Wednesday, May 22, 2013

Charlie Sheen’s Swan Dive

Roman Ford Coppola, son of Francis, has his father’s eye for gorgeous screen images and superb camerawork – even when working with props and locations that by themselves are simple and mundane. He doesn’t have Francis’ knack for giving stories an epic feel – not just big-themed films like Apocalypse Now (in which you might expect it) but also lightweight pics such as Peggy Sue Got Married. Nor does he have sister Sofia’s talent for being sentimental without being maudlin, e.g. Somewhere (2010). What he does, more than either, is convey an existential sense of life’s absurdity. His scripts are infused with sardonic humor and quirky irony that aren’t to everyone’s taste. Roman has had critical successes, especially when co-writing with Wes Anderson, e.g. The Darjeeling Limited and Moonrise Kingdom, but it doesn’t surprise me when his attitude turns off viewers.

Nevertheless, the negative response to A Glimpse inside the Mind of Charles Swan III, which Roman both wrote and directed, was extreme. On Rotten Tomatoes it receives an abysmal 16% score despite a solid cast: Charlie Sheen, Bill Murray, Patricia Arquette, Aubrey Plaza, et al. Could it really be as bad as all that? I had to see for myself. The short answer is no, it’s not that bad. In fact, it’s not bad at all. However, I can see why most viewers, including professional critics, don’t like it – really don’t like it. It’s that attitude again, plus the whole thrust of the plot, which is not about love succeeding, but about love failing. Audiences prefer the success stories. They sometimes respond to the other kind, but not when delivered with breezy, offbeat, unsentimental, and sometimes snarky humor. In a way, this is the Anti Silver Linings Playbook. Roman tells us that maybe there is no shot at a silver lining. Folks in our time increasingly may believe this about real life (see April blog Every Silver Lining Has a Dark Cloud), but they don’t want to see it on screen.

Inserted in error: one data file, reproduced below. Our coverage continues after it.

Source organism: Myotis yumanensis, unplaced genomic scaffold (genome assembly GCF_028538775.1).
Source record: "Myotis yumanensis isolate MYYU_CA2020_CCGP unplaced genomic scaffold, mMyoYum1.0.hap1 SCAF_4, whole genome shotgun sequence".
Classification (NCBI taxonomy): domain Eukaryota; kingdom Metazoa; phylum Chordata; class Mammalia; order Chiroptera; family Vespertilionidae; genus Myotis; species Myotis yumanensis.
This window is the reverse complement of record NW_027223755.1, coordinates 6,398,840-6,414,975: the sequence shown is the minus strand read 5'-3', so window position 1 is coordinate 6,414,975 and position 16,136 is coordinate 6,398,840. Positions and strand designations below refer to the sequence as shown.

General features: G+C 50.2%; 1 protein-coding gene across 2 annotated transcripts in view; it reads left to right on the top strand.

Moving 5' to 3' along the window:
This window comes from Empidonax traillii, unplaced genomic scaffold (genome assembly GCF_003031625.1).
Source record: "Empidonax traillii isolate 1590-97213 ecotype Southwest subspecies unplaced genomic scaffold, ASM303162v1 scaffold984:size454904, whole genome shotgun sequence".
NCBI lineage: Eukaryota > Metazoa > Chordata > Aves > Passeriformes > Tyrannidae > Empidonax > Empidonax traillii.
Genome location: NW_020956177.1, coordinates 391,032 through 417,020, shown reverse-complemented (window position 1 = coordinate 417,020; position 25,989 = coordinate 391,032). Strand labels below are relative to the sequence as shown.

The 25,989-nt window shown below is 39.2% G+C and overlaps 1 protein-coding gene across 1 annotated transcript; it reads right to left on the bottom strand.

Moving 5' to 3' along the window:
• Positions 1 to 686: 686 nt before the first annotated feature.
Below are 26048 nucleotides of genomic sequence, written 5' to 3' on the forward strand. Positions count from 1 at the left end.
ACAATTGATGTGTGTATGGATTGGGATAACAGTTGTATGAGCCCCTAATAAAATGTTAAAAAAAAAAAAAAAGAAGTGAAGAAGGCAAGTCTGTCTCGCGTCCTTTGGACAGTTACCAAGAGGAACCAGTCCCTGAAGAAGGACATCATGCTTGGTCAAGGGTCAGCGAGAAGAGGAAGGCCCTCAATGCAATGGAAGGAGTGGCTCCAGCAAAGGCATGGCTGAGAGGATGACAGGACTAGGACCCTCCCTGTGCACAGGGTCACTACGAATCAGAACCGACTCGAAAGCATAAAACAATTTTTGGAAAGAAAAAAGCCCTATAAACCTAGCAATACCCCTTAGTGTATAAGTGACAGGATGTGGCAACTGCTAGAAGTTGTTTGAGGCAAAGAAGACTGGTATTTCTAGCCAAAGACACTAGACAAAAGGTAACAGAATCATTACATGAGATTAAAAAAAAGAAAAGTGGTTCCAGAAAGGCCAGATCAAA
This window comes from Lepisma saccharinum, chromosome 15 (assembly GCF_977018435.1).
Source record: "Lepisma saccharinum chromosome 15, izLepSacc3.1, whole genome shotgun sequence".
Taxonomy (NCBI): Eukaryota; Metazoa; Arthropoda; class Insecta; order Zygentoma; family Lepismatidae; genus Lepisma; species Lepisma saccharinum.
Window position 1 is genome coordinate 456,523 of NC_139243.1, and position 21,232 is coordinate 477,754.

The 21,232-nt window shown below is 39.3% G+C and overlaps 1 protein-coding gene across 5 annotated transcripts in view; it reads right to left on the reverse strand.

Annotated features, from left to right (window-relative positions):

The movie is set in the 1970s. I don’t know why, though it is the decade when romantic expectations shifted. Charlie Sheen plays Charles Swan, a successful commercial artist who designs book and album covers. He is also a middle-age bachelor who hasn’t grown up. His stunning girlfriend Ivana, played by Katheryn Winnick, dumps him over an issue that isn’t very important in itself, but which is a “last straw.” In fact, she has lots of good reasons to leave the wandering-eyed Charlie, and there also is reason to believe Ivana has strayed. After she leaves, Charlie obsesses on her in a humanly contradictory fashion: he loves her, he hates her, he is glad to be free of her, and he desperately wants her back. He has a wild artist’s imagination, and we see his fantasies; they include song-and-dance numbers and a literal battle of the sexes with a cowboys-and-Indians motif. (This daydream device is not original – it was used to good effect in The Seven Year Itch [1955], for example – but Coppola does a good job with it.) Charles suffers what he thinks is a heart attack (an unsubtle metaphor) but isn’t. He then goes on a crazy drunken spree involving friends, work, and family, ending in an encounter with Ivana that is revealing but, at bottom, depressing. All the while, we can’t help being aware of parallels to these events in Charlie Sheen’s own life.

I won’t recommend this film since there evidently is an 84% chance the viewer won’t like it. I rather did, though. The film was not intended to be deep. Nevertheless, it really does reflect our time, especially in romantic matters. That is to say, it is airy, glitzy, self-indulgent, shallow, unpleasant, and rudely funny, but also, if you look too close, tragic. Perhaps the message is, don’t look too close. 

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